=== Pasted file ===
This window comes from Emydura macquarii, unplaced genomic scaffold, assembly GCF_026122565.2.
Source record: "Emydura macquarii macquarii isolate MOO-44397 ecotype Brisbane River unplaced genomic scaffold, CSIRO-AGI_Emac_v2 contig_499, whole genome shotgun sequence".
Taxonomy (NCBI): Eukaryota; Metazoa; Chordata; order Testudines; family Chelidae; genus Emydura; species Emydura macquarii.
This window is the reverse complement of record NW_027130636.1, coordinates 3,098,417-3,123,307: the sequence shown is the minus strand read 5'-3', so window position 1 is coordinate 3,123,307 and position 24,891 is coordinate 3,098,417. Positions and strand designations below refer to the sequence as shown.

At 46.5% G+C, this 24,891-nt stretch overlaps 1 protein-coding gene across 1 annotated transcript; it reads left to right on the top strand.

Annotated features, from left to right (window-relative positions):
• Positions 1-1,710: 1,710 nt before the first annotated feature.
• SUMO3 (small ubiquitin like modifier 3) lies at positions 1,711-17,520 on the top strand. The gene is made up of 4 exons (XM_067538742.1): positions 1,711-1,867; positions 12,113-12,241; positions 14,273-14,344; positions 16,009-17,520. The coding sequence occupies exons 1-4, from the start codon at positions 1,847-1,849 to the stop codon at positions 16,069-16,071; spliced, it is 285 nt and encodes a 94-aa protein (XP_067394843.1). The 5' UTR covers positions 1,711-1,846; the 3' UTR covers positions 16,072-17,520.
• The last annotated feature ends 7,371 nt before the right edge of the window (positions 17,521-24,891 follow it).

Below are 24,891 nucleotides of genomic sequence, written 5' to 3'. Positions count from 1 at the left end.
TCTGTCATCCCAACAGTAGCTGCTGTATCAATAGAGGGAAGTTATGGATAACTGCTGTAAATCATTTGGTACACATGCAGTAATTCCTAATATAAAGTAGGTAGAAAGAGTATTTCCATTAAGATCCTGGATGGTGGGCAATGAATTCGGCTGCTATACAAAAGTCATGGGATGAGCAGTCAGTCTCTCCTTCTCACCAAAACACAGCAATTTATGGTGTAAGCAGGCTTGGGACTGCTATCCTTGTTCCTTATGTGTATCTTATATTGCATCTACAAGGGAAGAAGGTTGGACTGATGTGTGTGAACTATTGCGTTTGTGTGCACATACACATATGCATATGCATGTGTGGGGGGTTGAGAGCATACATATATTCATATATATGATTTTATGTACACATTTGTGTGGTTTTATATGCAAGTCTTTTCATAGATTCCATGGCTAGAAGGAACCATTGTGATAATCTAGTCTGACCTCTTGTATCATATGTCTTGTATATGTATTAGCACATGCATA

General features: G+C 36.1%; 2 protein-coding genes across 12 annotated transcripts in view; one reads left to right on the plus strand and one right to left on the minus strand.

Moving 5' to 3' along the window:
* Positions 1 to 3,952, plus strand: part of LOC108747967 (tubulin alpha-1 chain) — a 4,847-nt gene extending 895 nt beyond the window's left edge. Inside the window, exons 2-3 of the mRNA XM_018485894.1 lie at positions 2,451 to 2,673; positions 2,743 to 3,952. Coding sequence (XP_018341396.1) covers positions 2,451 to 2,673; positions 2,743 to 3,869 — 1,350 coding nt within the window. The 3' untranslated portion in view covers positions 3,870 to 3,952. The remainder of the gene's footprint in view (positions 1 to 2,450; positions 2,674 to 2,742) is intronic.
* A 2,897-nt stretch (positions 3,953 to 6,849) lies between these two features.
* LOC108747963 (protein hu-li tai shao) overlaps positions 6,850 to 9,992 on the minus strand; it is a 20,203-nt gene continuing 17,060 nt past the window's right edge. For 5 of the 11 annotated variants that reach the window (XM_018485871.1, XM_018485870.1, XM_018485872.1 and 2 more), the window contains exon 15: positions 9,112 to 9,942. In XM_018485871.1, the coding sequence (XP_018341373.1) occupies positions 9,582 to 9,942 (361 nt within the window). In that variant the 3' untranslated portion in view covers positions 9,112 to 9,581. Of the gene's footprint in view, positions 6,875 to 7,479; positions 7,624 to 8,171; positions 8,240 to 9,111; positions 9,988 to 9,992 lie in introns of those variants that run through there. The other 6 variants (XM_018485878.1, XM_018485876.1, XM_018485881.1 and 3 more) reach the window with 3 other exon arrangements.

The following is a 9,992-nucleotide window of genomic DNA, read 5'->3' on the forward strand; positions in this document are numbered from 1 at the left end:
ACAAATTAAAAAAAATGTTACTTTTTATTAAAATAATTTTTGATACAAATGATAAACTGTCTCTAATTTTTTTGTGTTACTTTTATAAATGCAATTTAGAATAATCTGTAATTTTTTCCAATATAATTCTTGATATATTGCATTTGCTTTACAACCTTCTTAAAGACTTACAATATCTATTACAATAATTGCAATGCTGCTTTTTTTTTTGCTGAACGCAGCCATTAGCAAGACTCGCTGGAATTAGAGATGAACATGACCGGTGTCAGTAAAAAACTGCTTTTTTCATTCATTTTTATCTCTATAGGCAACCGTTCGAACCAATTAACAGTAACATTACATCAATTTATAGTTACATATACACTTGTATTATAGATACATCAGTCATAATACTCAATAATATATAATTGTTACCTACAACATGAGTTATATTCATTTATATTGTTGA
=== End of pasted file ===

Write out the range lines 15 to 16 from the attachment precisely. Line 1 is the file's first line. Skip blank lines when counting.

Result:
* A 2,897-nt stretch (positions 3,953 to 6,849) lies between these two features.
* LOC108747963 (protein hu-li tai shao) overlaps positions 6,850 to 9,992 on the minus strand; it is a 20,203-nt gene continuing 17,060 nt past the window's right edge. For 5 of the 11 annotated variants that reach the window (XM_018485871.1, XM_018485870.1, XM_018485872.1 and 2 more), the window contains exon 15: positions 9,112 to 9,942. In XM_018485871.1, the coding sequence (XP_018341373.1) occupies positions 9,582 to 9,942 (361 nt within the window). In that variant the 3' untranslated portion in view covers positions 9,112 to 9,581. Of the gene's footprint in view, positions 6,875 to 7,479; positions 7,624 to 8,171; positions 8,240 to 9,111; positions 9,988 to 9,992 lie in introns of those variants that run through there. The other 6 variants (XM_018485878.1, XM_018485876.1, XM_018485881.1 and 3 more) reach the window with 3 other exon arrangements.